Currently older persons make up an important group of patients served by Emergency Departments (EDs). The elderly have higher rates of utilisation of emergency services than other patient groups; in developed countries, older people represent 12% to 21% of all ED encounters. The proportion of older people aged 60 years and over is expected to rise from 19% in 2000 to 34% by 2050, resulting in a commensurate increase in ED presentations by older persons. Awareness of the connection between ED use and the health of older people, has led to an increased focus on the quality of geriatric emergency medical care and patient outcomes.[3–5]
Emergency practice is characterised by high volumes of high acuity and high complexity patients. This, combined with often-incomplete information and frequent interruptions, creates an environment prone to error.[6,7] Older people have been identified as a particularly vulnerable population in ED, having substantially inferior clinical outcomes, with higher rates of missed diagnoses, and medication errors, when compared with younger, severity-matched controls.[8–12] Older persons discharged from ED are at high risk of adverse outcomes, such as functional decline, ED re-admission and hospitalisation, death, and institutionalisation.[12–17]
While the quality of care for older people is a key issue, there may also be a need to consider older people with special needs as a separate sub-group as they may have some additional significant quality of care issues. There is evidence that older ED patients with cognitive impairment, which is common in the older ED population,[18–20] have an increased risk of bad outcomes and events.[17,21,22] Along with issues associated with being older, older persons with cognitive impairment, who may experience problems with their memory, reasoning, insight, or their ability to learn, have special needs when presenting to busy ED environments. Another second significant sub-group includes people residing in long term care. Persons living in long term care are in general older, have complex medical histories and are more likely to present to the ED with cognitive impairment. They experience longer waiting hours, are resource intensive, are more likely to die in hospital.[24,25] A third important sub-group includes older people at the end-of-life. The chaotic ED environment can be particularly burdensome for older patients requiring palliative care. A study by Beyon et al. found that among older people who died in ED, over half of them presented to the ED with a diagnosis that triggered palliative care. However, in ED palliative care is often not provided.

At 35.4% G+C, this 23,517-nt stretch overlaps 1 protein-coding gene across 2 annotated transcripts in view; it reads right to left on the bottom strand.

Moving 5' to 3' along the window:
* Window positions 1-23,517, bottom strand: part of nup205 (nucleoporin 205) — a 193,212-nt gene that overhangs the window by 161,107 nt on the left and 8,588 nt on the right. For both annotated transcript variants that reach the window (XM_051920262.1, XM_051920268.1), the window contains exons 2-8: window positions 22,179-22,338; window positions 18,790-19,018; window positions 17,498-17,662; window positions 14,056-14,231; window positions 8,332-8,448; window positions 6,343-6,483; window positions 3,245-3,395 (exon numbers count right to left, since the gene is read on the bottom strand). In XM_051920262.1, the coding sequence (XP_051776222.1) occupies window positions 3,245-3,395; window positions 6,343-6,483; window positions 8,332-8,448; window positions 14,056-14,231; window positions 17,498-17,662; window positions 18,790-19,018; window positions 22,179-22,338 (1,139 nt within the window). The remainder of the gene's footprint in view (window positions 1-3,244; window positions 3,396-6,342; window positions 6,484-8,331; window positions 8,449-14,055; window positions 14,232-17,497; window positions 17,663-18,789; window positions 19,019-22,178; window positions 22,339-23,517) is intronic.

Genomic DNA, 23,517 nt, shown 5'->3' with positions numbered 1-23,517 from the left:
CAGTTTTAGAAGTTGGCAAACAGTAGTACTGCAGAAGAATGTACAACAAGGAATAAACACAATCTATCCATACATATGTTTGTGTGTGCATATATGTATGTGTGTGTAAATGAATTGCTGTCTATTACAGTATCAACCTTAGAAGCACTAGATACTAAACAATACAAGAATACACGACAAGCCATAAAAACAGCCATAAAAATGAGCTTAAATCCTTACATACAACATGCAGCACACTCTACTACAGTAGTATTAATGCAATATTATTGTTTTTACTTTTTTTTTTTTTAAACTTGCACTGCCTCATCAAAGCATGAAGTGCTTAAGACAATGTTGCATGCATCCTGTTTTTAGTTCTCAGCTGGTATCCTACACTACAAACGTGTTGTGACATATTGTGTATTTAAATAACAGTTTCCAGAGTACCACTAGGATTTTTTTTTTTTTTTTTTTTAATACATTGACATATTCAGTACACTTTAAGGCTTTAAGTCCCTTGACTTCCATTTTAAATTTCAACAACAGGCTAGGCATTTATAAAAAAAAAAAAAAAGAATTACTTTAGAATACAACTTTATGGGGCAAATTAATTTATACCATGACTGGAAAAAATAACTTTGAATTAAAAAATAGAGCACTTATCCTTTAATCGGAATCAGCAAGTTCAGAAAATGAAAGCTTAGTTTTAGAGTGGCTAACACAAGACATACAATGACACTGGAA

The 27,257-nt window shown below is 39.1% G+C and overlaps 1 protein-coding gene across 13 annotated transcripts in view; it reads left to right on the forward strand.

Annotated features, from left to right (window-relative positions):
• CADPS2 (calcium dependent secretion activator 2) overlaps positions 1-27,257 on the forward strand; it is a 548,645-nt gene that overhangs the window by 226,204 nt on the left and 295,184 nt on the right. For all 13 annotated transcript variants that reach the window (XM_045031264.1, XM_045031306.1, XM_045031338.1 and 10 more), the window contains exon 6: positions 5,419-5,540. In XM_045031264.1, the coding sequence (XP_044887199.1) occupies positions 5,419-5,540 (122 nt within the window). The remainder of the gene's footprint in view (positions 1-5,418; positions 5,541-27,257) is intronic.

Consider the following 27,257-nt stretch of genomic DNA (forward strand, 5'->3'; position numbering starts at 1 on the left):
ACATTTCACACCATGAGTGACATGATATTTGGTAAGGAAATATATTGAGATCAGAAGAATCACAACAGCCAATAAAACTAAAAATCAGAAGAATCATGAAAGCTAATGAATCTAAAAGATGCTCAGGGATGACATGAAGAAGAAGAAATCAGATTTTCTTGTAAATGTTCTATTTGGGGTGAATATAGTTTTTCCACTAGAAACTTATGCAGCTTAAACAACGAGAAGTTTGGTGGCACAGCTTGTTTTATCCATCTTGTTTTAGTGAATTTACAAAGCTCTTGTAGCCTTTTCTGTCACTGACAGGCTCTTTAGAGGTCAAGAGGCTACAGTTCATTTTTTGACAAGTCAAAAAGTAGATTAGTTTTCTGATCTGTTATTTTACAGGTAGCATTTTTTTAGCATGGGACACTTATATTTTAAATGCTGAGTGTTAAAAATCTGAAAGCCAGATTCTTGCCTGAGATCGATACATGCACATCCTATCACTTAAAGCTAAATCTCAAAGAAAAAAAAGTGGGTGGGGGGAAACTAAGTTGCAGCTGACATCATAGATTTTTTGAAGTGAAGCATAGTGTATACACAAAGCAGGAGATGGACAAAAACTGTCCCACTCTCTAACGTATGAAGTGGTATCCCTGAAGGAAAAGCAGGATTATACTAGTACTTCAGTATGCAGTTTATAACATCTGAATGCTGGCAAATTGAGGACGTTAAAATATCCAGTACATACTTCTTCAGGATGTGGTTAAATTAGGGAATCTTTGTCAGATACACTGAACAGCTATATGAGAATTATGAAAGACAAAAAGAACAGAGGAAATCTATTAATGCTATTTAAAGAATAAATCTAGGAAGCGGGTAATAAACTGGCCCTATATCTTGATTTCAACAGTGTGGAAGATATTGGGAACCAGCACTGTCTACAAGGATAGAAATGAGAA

High quality care has been shown to be associated with improved survival and health outcomes of elderly patients. The anticipated "greying" of the population, with its attendant increase in older ED patient attendances, mandates an evaluation of the capacity of EDs to deliver quality care to this vulnerable patient group. Accurate assessment of current levels of quality of care in EDs is required to enable a targeted approach to care that is identified as inadequate, to improve patient outcomes. Quality indicators allow levels of performance to be determined and, as part of a quality management system, provide opportunity for benchmarking and improved care delivery. The development of a comprehensive set of quality indicators (QIs) will aid in improving delivery of care in the ED to the geriatric population. This will be timely in the context of the anticipated burgeoning in the numbers of elderly presenting to EDs. In order to be considered valid, QIs should be:[29,30]
Specific & defined, with content validity in the QI definition (including a defined numerator, denominator, clinical exclusions to the denominator & covariates used for risk adjustment)
Meaningful with evidence to link them to the desired outcome
Structured to facilitate comparison of care delivery between facilities
Amenable to improvement by each particular facility, and
Review of the literature revealed one previous publication of a group of ED-specific QIs aimed at geriatric patients. These, proposed by the Society for Academic Emergency Medicine (SAEM) indicators, pertain to 3 clinical domains (cognitive assessment, pain, and transitional care) and have a predominant focus on process of care, rather than structure or outcome. The data for the process indicators are derived from chart audit, but no field testing data is available in the scientific literature. After creating scoring rules, Schnitker et al. used the SAEM QIs for cognitive assessment, in a geriatric ED population (N = 277) and found that cognitive assessment and its documentation in medical records occurred in too few patients such that scoring the majority of the QIs was impracticable in this sample.
The aim of this project is to determine predictors of quality of care of geriatric patients in EDs, and to develop a suite of QIs, including structural, process and outcome measures, that are feasible with minimal collection cost, whilst being reflective of true levels of quality delivered, for use in ED-care of the elderly. This will include the potential to propose a sub-set of QIs focused on the special needs of 1) older ED patients with cognitive impairment 2) those residing in nursing homes presenting to EDs, 3) and older ED patients with palliative care needs.
BMC Emerg Med. 2013;13(23) © 2013
BioMed Central, Ltd.